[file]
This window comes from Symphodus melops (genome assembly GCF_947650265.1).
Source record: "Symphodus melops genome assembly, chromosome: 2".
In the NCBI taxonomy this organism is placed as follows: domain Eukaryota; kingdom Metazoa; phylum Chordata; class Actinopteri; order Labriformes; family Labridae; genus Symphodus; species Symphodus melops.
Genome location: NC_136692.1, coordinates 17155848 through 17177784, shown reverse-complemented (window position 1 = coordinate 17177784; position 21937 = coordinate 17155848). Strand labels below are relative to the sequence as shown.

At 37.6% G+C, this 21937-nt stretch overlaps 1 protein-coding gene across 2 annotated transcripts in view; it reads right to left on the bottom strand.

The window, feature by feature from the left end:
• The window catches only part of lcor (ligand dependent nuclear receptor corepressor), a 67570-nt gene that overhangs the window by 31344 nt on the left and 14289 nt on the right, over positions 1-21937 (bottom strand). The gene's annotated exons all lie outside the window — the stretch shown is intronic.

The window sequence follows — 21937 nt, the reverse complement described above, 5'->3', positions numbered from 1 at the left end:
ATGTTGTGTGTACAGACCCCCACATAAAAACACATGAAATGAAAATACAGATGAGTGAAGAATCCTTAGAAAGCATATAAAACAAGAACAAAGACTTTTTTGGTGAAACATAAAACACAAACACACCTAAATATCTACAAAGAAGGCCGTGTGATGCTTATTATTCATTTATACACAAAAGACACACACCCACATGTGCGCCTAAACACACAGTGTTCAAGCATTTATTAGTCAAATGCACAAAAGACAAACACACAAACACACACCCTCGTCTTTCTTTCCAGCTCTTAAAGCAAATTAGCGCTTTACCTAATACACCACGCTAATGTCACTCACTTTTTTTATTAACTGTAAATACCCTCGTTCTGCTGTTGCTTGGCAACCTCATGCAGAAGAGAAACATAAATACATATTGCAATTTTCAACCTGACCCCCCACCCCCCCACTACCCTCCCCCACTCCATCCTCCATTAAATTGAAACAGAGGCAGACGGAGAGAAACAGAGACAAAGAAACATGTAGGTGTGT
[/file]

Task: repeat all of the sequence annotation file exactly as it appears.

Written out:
This window comes from Symphodus melops (genome assembly GCF_947650265.1).
Source record: "Symphodus melops genome assembly, chromosome: 2".
In the NCBI taxonomy this organism is placed as follows: domain Eukaryota; kingdom Metazoa; phylum Chordata; class Actinopteri; order Labriformes; family Labridae; genus Symphodus; species Symphodus melops.
Genome location: NC_136692.1, coordinates 17155848 through 17177784, shown reverse-complemented (window position 1 = coordinate 17177784; position 21937 = coordinate 17155848). Strand labels below are relative to the sequence as shown.

At 37.6% G+C, this 21937-nt stretch overlaps 1 protein-coding gene across 2 annotated transcripts in view; it reads right to left on the bottom strand.

The window, feature by feature from the left end:
• The window catches only part of lcor (ligand dependent nuclear receptor corepressor), a 67570-nt gene that overhangs the window by 31344 nt on the left and 14289 nt on the right, over positions 1-21937 (bottom strand). The gene's annotated exons all lie outside the window — the stretch shown is intronic.

The window sequence follows — 21937 nt, the reverse complement described above, 5'->3', positions numbered from 1 at the left end:
ATGTTGTGTGTACAGACCCCCACATAAAAACACATGAAATGAAAATACAGATGAGTGAAGAATCCTTAGAAAGCATATAAAACAAGAACAAAGACTTTTTTGGTGAAACATAAAACACAAACACACCTAAATATCTACAAAGAAGGCCGTGTGATGCTTATTATTCATTTATACACAAAAGACACACACCCACATGTGCGCCTAAACACACAGTGTTCAAGCATTTATTAGTCAAATGCACAAAAGACAAACACACAAACACACACCCTCGTCTTTCTTTCCAGCTCTTAAAGCAAATTAGCGCTTTACCTAATACACCACGCTAATGTCACTCACTTTTTTTATTAACTGTAAATACCCTCGTTCTGCTGTTGCTTGGCAACCTCATGCAGAAGAGAAACATAAATACATATTGCAATTTTCAACCTGACCCCCCACCCCCCCACTACCCTCCCCCACTCCATCCTCCATTAAATTGAAACAGAGGCAGACGGAGAGAAACAGAGACAAAGAAACATGTAGGTGTGT